I am using a bellows tongue for this pattern so unfortunately that wont be in the pictures here, but you can take a glance at the reference picture on how to do a tongue. You basically extend the C’F line out to where you want it, typically about 5mm past the top of the shoe. The tongue will then meet the vamp at the G point, 1 cm over and up from D. If its too close to the vamp, you can separate it.

Here is where you spring the pattern, I’m sure there is a bunch of theory on what exactly all goes into it. You can find that in one of those esoteric pattern making books, don’t ask me why, this just works. I make a cut somewhere at the C point, down, adding 5 mm space along the tape line. Also notice the cutout along the vamp, that will be for the inner side of the pattern, for the same reasons mentioned above.

Here is the full pattern base, notice most of my cuts are wavy (except for the inner/outer part of the vamp/quarter seam). That is so you don’t mistake where to draw your lines.

Now that we made the base, time to make the actual pattern! I use a poster board. I would recommend something dense like that, not only will it last longer than normal paper, but you can also use it to cut click your uppers by cutting directly around the pattern. That is the preferred method, because you aren’t messing with your tolerances like you would if you drew everything out with a silver pen.

This is the gist of it, you draw a center line, then draw out both sides of the pattern base to make your individual pattern pieces. I’ll throw in some pics though in case it isn’t entirely clear.

Right side, lining it up along the FC line to the tongue. Oh, you can see a pattern base here with the tongue, also notice that I added different lines for the inner and outside of the tongue. At this point, you just flip the base along the center line and draw out the inner side, making sure you use the correct cuts for those lines. Its useful to label them until you get used to it. Make sure to mark your inner pieces with a little V cut to identify them.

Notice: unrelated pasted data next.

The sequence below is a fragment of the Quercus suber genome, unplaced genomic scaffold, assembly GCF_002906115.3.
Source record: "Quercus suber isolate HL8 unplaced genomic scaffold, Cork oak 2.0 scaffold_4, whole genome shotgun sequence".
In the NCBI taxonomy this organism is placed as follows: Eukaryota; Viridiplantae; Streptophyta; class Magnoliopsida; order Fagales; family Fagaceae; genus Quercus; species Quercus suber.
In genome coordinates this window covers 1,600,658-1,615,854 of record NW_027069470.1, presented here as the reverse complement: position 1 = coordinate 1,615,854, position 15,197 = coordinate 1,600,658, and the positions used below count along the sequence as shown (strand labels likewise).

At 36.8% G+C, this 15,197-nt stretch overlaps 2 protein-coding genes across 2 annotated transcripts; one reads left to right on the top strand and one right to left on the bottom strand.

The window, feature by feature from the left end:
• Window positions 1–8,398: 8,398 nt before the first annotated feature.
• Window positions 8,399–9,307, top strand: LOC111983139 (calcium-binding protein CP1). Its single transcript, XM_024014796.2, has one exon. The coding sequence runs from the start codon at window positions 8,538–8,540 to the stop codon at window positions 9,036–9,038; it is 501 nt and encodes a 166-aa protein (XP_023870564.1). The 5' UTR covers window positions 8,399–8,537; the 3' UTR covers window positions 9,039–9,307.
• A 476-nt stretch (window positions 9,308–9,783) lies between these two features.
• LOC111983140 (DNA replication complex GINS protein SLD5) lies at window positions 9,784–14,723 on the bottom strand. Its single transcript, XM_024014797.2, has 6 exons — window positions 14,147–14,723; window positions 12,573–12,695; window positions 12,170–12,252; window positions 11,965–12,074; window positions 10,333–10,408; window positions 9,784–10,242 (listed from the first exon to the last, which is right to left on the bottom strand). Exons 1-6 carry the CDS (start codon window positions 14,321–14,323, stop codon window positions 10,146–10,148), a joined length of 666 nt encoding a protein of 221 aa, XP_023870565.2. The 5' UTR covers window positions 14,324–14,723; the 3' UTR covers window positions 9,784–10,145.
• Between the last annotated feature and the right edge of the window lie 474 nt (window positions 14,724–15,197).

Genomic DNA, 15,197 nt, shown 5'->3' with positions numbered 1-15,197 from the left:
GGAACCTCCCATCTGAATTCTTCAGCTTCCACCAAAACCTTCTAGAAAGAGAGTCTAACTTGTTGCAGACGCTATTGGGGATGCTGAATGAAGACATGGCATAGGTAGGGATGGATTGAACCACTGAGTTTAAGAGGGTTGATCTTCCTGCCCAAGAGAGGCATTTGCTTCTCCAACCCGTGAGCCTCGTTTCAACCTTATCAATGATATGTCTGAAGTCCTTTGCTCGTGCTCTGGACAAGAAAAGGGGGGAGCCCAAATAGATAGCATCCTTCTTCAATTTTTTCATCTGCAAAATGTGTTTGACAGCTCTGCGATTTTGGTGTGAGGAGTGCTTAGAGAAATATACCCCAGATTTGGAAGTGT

For the inner side of the quarter, shift your line up 2–3 mm. Your ankle bones aren’t even in height, and this accounts for that. I will sometimes shift it up to even 5 mm.

Since that pattern reference doesn’t have a heel counter, you can see how its done here. Line up the top with the centerline, with the other point on the line being where the tape line of is on your pattern base. Mark that point on the other side as well like you see in the picture. Draw out the outside of the pattern.

Now, make that V shape about 5 mm under the base point, this will make that seam be under the last and not visible on your final shoe.

I didn’t take any pics of the process, but here is the steps for drawing out the vamp lining pattern. You shift the base about 1 mm, and the top about 2 mm over, to make it a bit smaller.

And here is how to make the quarters lining and the shorts! The shorts are if you want to make the heel lining roughout, for more traction. I didn’t go over it earlier, but you just draw a straight line down your pattern base about 4.5 cm from the back of the heel, and use it to draw the back end of your quarters and the shorts. As pictured in the reference, draw a centerline, overlap B by 2mm, and a point 2/3 length down from B. Draw the outside, shift it in 5 mm and draw that inner curve (at E in the reference). Do the same for the other side.

Here it shows having a separate lining piece for the inner side and the outside. You can, I don’t bother.

I add the underlay using a compass.

Here is every component of the pattern. The extra lines are where you add underlay. Add 9 mm anywhere that will be overlapped, 11 mm to the top of the quarter lining, coming down to 5 mm along the facing. Also 5mm extra around the tongue for the vamp lining.

I lied, here is the vamp part of the pattern. Notice the V mark at the centerline on the toe, that’s important so you can line up your upper with the center of the last later. Also notice that I labeled each piece, in case anything gets lost later or if I try to figure out what this pattern is for. The pattern base is the most important component, if any piece of the pattern gets messed up you can always make another.

And here is each piece cut out. Same idea with the cuts here, wavy lines are to show that you should mark along the straight edge.

And the final product! I think I forgot to add the tongues, but you get the idea. The tan pieces in the upper right weren’t gone over, but they’re extra pieces I cut out of lining leather to add for reenforcement along the side of the shoe, between the upper and lining. They basically go from the heel counter to the toe puff.